San Diego Firm Discovers Largest Planetary Crater Known to Humans on Mars -

San Diego Firm Discovers Largest Planetary Crater Known to Humans on Mars

A Mars discovery made by a small San Diego-based technology company is wowing scientists and space enthusiasts across the globe.

More specifically, a pair of cameras produced by Malin Space Science Systems in Sorrento Valley captured crisp images of a crater on Mars about the size of Petco Park, according to the San Diego Union-Tribune.

The meteoroid expended the same amount of energy as about 10 tons of TNT, spewing rocks the distance between Petco Park and Cardiff-by-the-Sea in Encinitas.

Malin Space Science Systems (MSSS) is a company that designs, manufactures, and operates technical equipment and instruments for unmanned spacecraft.

Last Christmas Eve, a giant space boulder struck Mars, ejecting debris far and ride and producing a gigantic crater. Liliya Posiolova, a researcher at MSSS, discovered the crater while she was following up on a hunch.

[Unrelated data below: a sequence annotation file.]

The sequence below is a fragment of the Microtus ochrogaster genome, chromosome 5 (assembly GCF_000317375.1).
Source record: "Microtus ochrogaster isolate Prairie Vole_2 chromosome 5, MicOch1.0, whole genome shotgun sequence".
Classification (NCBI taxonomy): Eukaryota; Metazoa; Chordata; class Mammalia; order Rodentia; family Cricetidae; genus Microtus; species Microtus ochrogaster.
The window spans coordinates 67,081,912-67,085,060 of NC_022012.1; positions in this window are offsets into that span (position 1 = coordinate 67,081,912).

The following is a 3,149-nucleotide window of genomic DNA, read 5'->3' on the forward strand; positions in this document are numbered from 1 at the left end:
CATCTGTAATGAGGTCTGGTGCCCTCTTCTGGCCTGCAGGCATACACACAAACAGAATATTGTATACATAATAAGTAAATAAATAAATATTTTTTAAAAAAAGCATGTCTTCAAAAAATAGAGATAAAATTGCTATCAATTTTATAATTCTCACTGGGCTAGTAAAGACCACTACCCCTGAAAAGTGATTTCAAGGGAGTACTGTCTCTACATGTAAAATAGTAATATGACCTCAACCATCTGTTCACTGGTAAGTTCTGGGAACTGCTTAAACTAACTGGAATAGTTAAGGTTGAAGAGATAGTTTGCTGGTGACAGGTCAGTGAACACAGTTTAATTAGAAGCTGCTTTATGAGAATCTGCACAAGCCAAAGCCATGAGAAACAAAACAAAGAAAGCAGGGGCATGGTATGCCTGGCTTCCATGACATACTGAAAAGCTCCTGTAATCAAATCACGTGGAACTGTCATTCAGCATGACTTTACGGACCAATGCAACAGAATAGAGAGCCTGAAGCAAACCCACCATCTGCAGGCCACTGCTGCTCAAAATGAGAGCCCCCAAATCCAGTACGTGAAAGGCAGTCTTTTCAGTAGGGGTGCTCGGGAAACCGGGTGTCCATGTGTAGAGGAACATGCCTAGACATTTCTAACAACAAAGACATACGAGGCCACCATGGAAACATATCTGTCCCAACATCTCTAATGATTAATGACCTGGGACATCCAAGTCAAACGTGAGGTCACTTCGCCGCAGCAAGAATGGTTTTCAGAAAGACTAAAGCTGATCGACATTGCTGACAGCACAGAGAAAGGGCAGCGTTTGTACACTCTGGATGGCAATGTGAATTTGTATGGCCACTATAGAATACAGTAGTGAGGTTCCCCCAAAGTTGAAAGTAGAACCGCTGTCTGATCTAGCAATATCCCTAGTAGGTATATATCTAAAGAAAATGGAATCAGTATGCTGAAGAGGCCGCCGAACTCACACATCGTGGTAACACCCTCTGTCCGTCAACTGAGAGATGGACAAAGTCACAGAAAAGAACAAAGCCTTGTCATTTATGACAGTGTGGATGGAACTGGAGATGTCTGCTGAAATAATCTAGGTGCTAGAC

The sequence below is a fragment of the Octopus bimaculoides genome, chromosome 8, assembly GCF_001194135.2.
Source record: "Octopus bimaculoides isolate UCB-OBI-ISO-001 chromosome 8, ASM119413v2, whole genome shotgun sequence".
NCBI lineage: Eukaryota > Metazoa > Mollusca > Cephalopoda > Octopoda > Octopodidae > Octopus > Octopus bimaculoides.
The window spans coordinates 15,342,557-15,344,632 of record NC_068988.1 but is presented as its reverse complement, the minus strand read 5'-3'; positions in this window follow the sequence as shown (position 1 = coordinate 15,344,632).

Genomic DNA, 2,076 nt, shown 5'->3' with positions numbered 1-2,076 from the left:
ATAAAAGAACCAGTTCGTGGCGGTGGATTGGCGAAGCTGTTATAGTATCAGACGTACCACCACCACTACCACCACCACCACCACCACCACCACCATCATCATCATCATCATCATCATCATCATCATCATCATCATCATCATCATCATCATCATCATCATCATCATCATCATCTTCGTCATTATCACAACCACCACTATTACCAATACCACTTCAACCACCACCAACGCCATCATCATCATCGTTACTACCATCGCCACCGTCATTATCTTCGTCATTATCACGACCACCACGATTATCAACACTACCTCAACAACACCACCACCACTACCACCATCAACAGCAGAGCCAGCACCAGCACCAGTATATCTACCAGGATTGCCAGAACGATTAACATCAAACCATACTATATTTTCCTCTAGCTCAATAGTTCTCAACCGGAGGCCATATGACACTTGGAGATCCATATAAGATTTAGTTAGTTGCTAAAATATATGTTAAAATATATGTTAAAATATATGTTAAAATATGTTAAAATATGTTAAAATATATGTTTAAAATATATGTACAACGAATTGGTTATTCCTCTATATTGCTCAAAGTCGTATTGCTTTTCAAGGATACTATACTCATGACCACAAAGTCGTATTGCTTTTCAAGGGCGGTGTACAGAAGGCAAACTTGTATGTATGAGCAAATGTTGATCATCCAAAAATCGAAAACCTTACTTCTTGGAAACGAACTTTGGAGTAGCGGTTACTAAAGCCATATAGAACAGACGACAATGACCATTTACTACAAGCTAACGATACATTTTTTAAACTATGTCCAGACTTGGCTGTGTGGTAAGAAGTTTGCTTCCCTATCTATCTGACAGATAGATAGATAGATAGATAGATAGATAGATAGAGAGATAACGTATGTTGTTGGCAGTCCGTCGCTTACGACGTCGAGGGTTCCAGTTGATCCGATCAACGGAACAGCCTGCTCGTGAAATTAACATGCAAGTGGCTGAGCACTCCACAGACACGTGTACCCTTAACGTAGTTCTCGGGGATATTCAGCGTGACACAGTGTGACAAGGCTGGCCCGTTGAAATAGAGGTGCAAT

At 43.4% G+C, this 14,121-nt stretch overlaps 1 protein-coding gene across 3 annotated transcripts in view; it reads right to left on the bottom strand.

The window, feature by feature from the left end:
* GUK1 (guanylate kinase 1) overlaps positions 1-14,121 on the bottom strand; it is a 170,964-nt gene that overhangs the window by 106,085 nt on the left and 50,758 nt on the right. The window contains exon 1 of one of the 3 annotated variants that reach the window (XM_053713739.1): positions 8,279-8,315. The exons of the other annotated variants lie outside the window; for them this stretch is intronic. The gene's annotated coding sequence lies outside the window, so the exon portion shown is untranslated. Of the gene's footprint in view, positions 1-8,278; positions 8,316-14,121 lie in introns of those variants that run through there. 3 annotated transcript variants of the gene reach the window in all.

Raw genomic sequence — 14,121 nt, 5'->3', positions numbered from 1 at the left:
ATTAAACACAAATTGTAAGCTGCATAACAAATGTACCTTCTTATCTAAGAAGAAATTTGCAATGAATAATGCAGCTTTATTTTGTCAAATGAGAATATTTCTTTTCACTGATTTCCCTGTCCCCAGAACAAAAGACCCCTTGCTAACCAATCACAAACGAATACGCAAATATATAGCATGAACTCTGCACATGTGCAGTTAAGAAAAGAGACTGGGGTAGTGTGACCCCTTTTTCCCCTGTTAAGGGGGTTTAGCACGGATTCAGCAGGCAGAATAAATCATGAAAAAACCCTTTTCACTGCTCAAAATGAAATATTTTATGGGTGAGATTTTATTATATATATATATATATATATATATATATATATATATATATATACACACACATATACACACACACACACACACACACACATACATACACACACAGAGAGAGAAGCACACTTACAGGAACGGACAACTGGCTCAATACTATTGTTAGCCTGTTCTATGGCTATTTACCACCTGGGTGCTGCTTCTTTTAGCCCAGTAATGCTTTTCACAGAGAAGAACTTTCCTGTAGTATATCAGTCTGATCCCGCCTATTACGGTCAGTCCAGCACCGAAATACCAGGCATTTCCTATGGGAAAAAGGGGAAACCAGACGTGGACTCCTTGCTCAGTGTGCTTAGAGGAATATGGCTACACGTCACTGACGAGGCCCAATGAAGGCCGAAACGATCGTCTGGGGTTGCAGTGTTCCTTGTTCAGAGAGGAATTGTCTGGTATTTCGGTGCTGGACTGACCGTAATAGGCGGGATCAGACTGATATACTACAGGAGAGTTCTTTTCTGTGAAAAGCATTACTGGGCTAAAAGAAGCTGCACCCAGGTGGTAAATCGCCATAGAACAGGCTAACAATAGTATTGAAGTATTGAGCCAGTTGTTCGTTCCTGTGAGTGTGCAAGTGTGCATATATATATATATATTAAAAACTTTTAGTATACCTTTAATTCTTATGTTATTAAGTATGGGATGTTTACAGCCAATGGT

The crater on Mars. Image courtesy of Malin Space Science Systems.

Here’s what happened: a small seismometer on the surface of Mars recorded what appeared to be an earthquake — or “Marsquake” — on Dec. 24, 2021. Posiolova thought a meteoroid strike could have caused the tremor instead.

It turns out, Posiolova was right. NASA and Malin Space Science Systems discovered the crater — now the largest planetary crater known to humans — on Valentine’s Day, 2022. That’s less than two full months after the meteoroid struck the surface of Mars.

The team published their results in a recent issue of Science, causing a stir among the scientific community. In addition to discovering the largest crater, the team also showed that a combination of a seismometer and an uncrewed orbital spacecraft could be used to quickly locate and capture images of meteoroid strikes on other planets.

Although the discovery was immense, Posiolova told the Union-Tribune that it was just another day in the office for her.

“I tell people, ‘Every day I go to work on Mars,’” Posiolova said. “I wonder what we’ll find next.”

About the author: Mike Peterson is a freelance journalist and copywriter based in North San Diego County. He’s written and worked for a number of local media outlets, including the San Diego Union-Tribune, the North Coast Current, the Oceanside Blade, and the Escondido Times-Advocate.

Banner image of a spacecraft orbiting Mars of

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